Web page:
TA-DA! Finally, the long awaited beef-barley soup, as promised many days ago. I call this soup Zuppa Patrizia, named after my mother. Not because she makes it (far from it, she’s still trying to figure out which appliance in her kitchen is the stove), but because she loves it so. So much that she always wants a cut of every batch, and since she’s such a loyal fan (and wields guilt quite effectively), I very happily make sure she always gets her share – like a tithe!

So without further ado:

This soup is made in 2 stages. Stage one is homemade broth, stage two, at least one day later, is soup made from that broth. This recipe will also be posted in 2 stages (hence the post title). I am very tricky and am not above using any means to get you to keep clicking back to my blog, but enough about me and more about homemade broth…….

There is really no substitute for making your own broth, it is the only way to control the seasoning in your finished dishes. All commercially available broths that I’ve managed to find, even those labeled “stock,” are basically cans of salt. When you figure the per “portion” sodium, allow for reduction in cooking, and then for actual serving size, you are eating a week’s worth of salt at one sitting. Never mind the artificial flavors, colors and preservatives. Making your own broth is really easy and definitely worth the trouble.

Broth needs to be made at least a day prior to use so that it can be properly and easily de-scummed and de-fatted (more on that later down the page) and also so that the flavor has a chance to “bloom.” It can also be made as far in advance as you like and then frozen for future use if need be. Trust me, I’m all about the “easy.”

Tip: You may want to get into the habit of saving and freezing any bones from roasts for future broths – leftover bones with whatever attached meat give additional layers of flavor that raw bones do not.

Cast of Characters:

Cast of Characters from Only in Maine's new production of "BROTH" - the new must-eat hit of the season!

Cast of Characters - Broth

 

Beef soup bones (at least 2) and any other beef bones.

4 or 5 brown onions, halved, whole if small.

4 or 5 celery stalks, cleaned and cut in thirds.

4 or 5 large carrots, cleaned but not peeled, cut in thirds

Optional: a few bay leaves, a few sprigs of fresh thyme, a few allspice berries.

 

I happened to have a leek in the fridge that was close to past its prime, so I cleaned and tossed that in as well. I’m a big believer in using what you have.

Throw everything into a stockpot and fill to within a few inches from the top with cold water. You can leave  any clean brown skins on the onions, which will supposedly add a little color to the broth, but this is not necessary.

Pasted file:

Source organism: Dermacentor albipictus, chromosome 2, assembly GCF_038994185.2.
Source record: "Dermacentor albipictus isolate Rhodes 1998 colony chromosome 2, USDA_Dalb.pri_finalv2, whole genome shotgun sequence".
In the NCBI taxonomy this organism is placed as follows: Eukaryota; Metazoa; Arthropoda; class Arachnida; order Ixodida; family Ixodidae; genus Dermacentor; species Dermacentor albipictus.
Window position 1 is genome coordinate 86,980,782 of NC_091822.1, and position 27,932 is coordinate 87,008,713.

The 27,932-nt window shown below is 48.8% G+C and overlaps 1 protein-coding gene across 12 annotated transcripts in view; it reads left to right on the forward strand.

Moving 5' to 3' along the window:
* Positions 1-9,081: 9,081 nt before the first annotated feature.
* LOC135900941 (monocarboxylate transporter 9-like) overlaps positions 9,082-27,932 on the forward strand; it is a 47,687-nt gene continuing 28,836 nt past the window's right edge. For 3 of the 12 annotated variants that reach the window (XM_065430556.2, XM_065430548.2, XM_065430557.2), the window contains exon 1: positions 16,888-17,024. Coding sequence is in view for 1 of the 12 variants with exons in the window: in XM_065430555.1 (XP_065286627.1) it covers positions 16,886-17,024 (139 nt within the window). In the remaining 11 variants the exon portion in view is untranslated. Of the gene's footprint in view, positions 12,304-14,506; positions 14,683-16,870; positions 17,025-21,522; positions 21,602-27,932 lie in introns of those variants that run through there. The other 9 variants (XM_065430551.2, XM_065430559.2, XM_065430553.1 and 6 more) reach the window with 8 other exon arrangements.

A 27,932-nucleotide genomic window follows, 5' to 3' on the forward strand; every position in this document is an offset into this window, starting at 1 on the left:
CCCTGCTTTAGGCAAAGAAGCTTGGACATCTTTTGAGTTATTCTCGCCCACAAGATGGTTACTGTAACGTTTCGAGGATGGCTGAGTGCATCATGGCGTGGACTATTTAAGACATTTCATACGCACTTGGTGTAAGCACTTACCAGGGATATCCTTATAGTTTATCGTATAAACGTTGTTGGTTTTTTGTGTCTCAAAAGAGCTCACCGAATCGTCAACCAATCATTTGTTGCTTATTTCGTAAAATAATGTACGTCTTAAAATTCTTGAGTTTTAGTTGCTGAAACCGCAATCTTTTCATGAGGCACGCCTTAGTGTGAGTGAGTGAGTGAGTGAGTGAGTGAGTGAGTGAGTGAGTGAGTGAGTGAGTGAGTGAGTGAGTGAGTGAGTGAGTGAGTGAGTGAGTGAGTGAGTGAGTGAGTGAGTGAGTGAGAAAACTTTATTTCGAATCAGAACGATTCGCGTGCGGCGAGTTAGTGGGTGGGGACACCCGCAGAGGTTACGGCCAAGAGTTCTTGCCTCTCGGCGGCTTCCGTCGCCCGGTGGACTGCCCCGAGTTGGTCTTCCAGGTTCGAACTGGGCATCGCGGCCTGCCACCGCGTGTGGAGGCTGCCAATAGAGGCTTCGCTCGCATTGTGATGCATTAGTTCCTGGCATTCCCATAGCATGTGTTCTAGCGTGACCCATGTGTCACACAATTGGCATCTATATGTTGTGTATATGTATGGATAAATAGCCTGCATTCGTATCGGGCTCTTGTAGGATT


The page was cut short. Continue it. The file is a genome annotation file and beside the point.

Everyone into the pool....

Everyone into the pool....

Put the pot over a medium flame until it boils, then turn it down and let it simmer for a minimum of 3 or more hours and up to “as long as you like.” The idea is to leach every last ounce of flavor from the beef, the bone, and the marrow. When the bones are removed, they should look like they’ve been bleached by a desert sun for weeks and everything else in the pot should be falling apart.

For those of you that have a dog, well, he’ll be very lucky tonight! Note that the only bones recommended as safe for dogs are the big soup bones (thigh), discard any others, as they can splinter and severely injure your dog. Enough about dogs. Back to the broth.

Strain the solids from the liquids. Do not taste the broth, do not try to season the broth, and do not be alarmed that it looks like greasy dirty dishwater – this is what you want. Let it cool, and refrigerate (I place the pot in my unheated garage with outside temps below 32 degrees). You cannot skip this overnight step. Because the next day, when you remove the pot from the fridge (or your frozen garage), all the fat will have risen to the top bringing any scum with it and will have formed a nice soft crust that you can lift off like a loose layer of wax, using a slotted spatula. Toss this layer in your fat jar for later disposal (when it gets to room temperature it will liquefy so probably not best to toss directly into the trash unless you are absolutely sure that your bag won’t develop a leak). If any bits of fat or scum are left, skim off with a spoon. You will end up with a broth that is virtually completely fat free with very little effort. I told you, I’m all about the “easy.”

After de-fatting, back on the stove it goes over medium heat until it comes to a boil, and then reduce heat to medium low and let simmer until it reduces by half or you end up with about 8 to 10 cups of liquid. It will darken a bit as it becomes more concentrated.

Voila, beef broth. It will smell better than it tastes. This is fine. Remember that this is basically just watered down extracted beef flavor with virtually no seasonings – so far not even one milligram of salt. This is what you want, don’t worry. You will be adding all the seasonings while making the soup. Which will have to wait until tomorrow, after all your fat rises to the top, solidifies in the cold, and you remove it with a slotted spatula. Isn’t it too bad that this fat removal method doesn’t work on humans?

 

See you tomorrow!

Any questions or need clarification on the finer points? Leave your question in the comments section and I’ll get back to you.

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